• The specific example [flickr.com] was an Australian ad agency using a photo from flickr under a CC license, without getting proper model release. The CC FAQ explains [creativecommons.org] that a model release is also needed. Even without the explanation, the Australian ad agency certainly ought to know about any rules about model release that may apply in Australia.

        Unfortunately, someone very early in the discussion on Flick (after kid discovered her photo was used in Australia) mentioned that another model had got US$ 100.000 in compensa
    • It's not a matter of relicensing a copyrighted work. All works are copyright until they are explicitly placed into, or statutorily pass into the public domain. Licenses don't apply to public domain works since no license is ever required for something in the public domain.

      A Creative Commons license can only be applied, therefore to a copyrighted work. Further, the license does not waive the copyright or place the work into the public domain. The copyright is fully intact.

      His argument that you can game the l
      • by Sancho (17056)

        His argument that you can game the license by licensing the work, then revoking the license doesn't hold either. Once the work has been licensed under Creative Commons, the license is good indefinitely so long as its terms are met. You could decide to license the work under other terms later, of course, but the Creative Commons license would persist (you can't alter the terms after the terms are agreed upon and accepted by both parties). In the case of most of the licenses, you couldn't effectively terminate the licenses either. Once you've given permission for others to distribute a work under the same license terms, you've effectively passed on the authority to license the work under those terms. Even if you don't want to distribute the work under a CC license anymore, you've already granted the right for others to do so and can't revoke that right until they violate the terms of the license.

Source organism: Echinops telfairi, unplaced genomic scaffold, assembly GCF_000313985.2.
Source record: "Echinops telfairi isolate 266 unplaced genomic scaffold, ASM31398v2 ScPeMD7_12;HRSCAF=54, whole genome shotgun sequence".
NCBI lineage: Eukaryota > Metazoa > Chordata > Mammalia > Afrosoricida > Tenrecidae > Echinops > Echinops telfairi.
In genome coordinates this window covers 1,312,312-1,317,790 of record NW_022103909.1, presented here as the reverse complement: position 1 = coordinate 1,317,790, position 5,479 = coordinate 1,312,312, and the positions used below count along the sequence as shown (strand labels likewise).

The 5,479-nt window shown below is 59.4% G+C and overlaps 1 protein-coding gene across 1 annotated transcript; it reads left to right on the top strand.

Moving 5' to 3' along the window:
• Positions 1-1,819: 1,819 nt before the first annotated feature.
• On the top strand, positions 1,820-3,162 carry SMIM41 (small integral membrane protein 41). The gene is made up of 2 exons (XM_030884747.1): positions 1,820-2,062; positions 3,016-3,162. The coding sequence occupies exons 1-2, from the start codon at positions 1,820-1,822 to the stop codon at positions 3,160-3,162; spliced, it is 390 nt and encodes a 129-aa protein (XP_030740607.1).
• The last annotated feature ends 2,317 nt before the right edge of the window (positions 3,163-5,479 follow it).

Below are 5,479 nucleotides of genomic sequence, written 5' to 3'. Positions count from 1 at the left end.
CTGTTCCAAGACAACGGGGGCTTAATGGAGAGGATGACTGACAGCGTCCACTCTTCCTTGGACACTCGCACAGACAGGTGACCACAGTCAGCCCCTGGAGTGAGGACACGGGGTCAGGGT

Of course, how do you prove that the work was ever CC? Print out the web-page proving it? It can be faked.

        Again, though, this isn't a problem specifically with CC licenses. It's a general problem with trying to apply contract law in this manner--where the parties never actually form an agreement and sign it.

  • by eldavojohn (898314) * <eldavojohn&gmail,com> on Tuesday January 08, 2008 @02:08PM (#21956888) Journal
    Well, I'm familiar with criticism of the creative commons license [wikipedia.org] from people like Dvorak or Debian [wikipedia.org] but there's something here that is confusing to me. The idea that you can un-creative commons something is ... not right.

    Finally, in the third article, he states that people can 'game the CC license' for profit, by suing people who use your CC'd work which you have subsequently revoked from the CC license.
    I haven't read the article, but sounds just wrong to me.

    You know, I thought that if you license it as creative commons then all derivative works and the like from that work must also be CC ... although I think I am wrong about that last part, I am so used to and in love with the GPL that it's just how I think.

    Well, from the faq [creativecommons.org]:

    What if I change my mind?

    Creative Commons licenses are non-revocable. This means that you cannot stop someone, who has obtained your work under a Creative Commons license, from using the work according to that license. You can stop distributing your work under a Creative Commons license at any time you wish; but this will not withdraw any copies of your work that already exist under a Creative Commons license from circulation, be they verbatim copies, copies included in collective works and/or adaptations of your work. So you need to think carefully when choosing a Creative Commons license to make sure that you are happy for people to be using your work consistent with the terms of the license, even if you later stop distributing your work.